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New Ideas: week three opening

 The mini-snow storm lsat night didn’t scare too many away from this opening & we had a decent house, considering. A very strong program this week: four plays on love and loss.

Letting Go (by Neale Kimmel, dir. by Joanne Williams) features actors, Sarah Cody & Robin Cunningham as young couple saying goodbye at a Union Station. He’s going to Vancouver to pursue his dreams, but she wants to stay in Toronto and can’t do a long-distance relationship. And they’re really having trouble saying goodbye. Razie Brownstone does the VIA Rail announcer voice-over & plays an older woman who witnesses some of the couple’s struggle. Can’t say more than that ‘cuz I don’t want to give away the fun. Very funny & charmingly poignant too. Nicely done!

From Here to There and Back Again (by Rosemary Doyle, dir. by Cliona Kenny) first appeared in the TTC-themed Write Now readings; playwright Doyle refers to it as a very short two-act play. Actors Justyne Escujuri, Matt Jensen, Maciek Kaciak, Aine Magennis & Anne Shepherd are all Queen street car passengers, drifting off into their own thoughts, & also flirting & interacting in some unexpected ways with each other. We see them several months later & get a glimpse of how some of the relationships have changed. I really liked this play when I first saw it & it was a pleasure to see again. Amazing ensemble work from the cast.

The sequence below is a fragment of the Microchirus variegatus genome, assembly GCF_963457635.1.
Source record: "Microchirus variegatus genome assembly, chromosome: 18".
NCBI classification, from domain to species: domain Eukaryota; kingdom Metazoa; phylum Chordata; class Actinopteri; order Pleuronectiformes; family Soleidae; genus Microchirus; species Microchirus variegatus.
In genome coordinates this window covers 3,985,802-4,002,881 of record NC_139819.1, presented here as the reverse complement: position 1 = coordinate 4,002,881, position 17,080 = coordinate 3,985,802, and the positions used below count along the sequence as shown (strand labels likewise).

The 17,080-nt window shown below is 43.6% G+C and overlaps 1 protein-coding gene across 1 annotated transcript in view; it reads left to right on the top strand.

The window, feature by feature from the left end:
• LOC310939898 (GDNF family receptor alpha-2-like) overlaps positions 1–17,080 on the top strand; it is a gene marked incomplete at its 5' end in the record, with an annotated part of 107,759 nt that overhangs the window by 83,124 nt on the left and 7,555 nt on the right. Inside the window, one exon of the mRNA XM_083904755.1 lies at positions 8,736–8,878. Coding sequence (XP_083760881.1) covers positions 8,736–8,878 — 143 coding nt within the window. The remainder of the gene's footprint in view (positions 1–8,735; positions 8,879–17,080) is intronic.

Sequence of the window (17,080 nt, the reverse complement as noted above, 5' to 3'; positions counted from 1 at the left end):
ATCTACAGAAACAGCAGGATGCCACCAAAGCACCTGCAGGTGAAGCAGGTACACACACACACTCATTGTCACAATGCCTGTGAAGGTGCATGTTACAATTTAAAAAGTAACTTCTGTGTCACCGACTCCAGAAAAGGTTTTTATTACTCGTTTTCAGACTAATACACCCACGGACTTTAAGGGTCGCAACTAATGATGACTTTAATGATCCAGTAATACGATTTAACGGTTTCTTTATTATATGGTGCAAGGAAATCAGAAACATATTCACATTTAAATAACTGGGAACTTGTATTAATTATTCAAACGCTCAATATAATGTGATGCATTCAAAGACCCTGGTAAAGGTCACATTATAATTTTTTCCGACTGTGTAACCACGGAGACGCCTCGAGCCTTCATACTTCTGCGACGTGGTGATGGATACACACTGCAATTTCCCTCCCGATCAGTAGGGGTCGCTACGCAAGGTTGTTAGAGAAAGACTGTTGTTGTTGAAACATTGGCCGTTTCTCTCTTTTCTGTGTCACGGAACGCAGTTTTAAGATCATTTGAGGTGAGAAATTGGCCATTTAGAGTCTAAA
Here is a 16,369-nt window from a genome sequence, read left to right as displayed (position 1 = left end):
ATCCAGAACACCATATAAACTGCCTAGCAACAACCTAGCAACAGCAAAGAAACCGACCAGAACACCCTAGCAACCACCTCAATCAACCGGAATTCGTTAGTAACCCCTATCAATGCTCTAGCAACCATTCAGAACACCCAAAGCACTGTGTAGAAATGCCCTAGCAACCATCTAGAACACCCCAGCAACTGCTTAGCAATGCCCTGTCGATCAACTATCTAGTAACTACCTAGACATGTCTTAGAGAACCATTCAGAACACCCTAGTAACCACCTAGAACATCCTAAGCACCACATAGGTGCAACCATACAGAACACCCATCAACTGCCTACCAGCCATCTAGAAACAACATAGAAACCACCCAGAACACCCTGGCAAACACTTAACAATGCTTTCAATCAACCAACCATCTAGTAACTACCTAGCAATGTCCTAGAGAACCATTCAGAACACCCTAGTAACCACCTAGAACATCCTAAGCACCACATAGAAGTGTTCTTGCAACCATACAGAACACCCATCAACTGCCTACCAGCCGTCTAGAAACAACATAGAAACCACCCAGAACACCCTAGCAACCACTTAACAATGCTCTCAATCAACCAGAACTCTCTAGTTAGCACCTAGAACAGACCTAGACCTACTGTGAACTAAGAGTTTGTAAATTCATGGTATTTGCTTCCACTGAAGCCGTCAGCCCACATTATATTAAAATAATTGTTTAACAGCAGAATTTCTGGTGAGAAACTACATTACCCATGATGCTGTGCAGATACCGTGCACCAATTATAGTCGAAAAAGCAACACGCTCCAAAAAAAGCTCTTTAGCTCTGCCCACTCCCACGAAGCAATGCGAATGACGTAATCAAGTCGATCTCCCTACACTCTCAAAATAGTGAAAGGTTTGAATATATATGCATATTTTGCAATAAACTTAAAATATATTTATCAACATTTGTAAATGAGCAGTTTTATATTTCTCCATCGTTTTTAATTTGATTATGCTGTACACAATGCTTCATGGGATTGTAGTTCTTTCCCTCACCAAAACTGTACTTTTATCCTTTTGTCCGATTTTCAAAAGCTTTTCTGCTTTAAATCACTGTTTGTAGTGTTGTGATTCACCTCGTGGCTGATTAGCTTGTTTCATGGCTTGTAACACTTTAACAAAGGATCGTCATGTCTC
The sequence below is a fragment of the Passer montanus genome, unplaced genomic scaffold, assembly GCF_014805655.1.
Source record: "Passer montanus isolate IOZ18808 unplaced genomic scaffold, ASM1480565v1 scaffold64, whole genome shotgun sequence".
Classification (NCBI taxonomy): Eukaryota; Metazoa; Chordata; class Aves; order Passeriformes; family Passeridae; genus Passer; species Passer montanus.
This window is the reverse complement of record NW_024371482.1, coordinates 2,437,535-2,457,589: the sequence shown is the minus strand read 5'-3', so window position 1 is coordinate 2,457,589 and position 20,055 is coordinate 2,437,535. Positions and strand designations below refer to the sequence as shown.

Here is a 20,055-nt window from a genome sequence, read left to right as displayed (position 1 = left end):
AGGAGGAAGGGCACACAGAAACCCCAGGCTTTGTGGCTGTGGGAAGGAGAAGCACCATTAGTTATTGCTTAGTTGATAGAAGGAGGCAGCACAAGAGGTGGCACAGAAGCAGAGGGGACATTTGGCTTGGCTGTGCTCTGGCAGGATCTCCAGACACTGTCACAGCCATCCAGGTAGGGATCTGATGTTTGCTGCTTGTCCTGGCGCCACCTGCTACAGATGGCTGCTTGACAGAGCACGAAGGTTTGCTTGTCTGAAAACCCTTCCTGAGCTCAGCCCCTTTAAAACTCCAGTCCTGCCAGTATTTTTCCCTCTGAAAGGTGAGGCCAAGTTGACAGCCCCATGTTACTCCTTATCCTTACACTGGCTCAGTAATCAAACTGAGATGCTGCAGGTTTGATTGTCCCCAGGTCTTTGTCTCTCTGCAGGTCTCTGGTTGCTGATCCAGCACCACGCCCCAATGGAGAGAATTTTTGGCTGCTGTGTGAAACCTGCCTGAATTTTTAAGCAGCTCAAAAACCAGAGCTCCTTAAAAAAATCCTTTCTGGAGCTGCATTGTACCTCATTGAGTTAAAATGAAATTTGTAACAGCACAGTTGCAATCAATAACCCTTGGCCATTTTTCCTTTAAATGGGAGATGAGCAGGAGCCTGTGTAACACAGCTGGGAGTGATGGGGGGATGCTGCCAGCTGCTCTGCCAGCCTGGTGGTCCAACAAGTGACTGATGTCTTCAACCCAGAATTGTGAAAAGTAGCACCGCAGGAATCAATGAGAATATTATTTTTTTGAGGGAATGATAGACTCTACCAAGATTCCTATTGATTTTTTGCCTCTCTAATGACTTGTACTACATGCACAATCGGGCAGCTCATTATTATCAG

Elegy for a Lost Bookmark (by Nicholas Sgouros, dir. by Valary Cook) features actors Darren Harris & Sarah Williamson (Williamson was in the Alum production of She Stoops to Conquer & Sgouros also appeared in Frances and Marybeth in week one). A man searching a beach for his lost bookmark encounters a woman lounging & reading, & the two make a connection based on their love of books. A lovely, thoughtful piece, with some nice work from the two actors.

Two Weeks in Normandy (translated/adapted from Villégiature by Henry Meilhac by David Nicholson, dir. by Anne Harper) features Linzee Barclay (who was featured in Cabbagetown Theatre’s No Sweetheart Required) & Derek Perks (last seen at Alum in The Real Inspector Hound). Have to steal from the program notes on this one: “How does a 1950s Parisienne tell a man his wife has left him? Maybe the same way he breaks the news about her husband…” My fav of the festival. This play is stylish, with hilariously funny dialogue & some very sexy moments – Barclay & Perks have amazing chemistry.

Shouts to Food Goddesses Sandy Schneider and Bev Atkinson (who also catered the week one opening) for the great eats, & to PJ Hammond & Kay Montgomery on box office, & Danielle Landry on bar. Bumped into Kaitlyn Riordan (Hay Fever) and theatre blogger Sam Mooney, both there to see the show – & both big fans of the Alum. Check out Sam’s review from Mooney on Theatre:

I’ll be back soon with the scoop on Act II of Moon and Murna (the noon reading this Saturday).

There’s still a chance to catch the festival & I highly recommend reserving in advance – the festival draws big crowds & tends to sell out. For more info & to book tix, please visit the Alumnae website:

p.s. – this is post #200, folks. Woo hoo!!!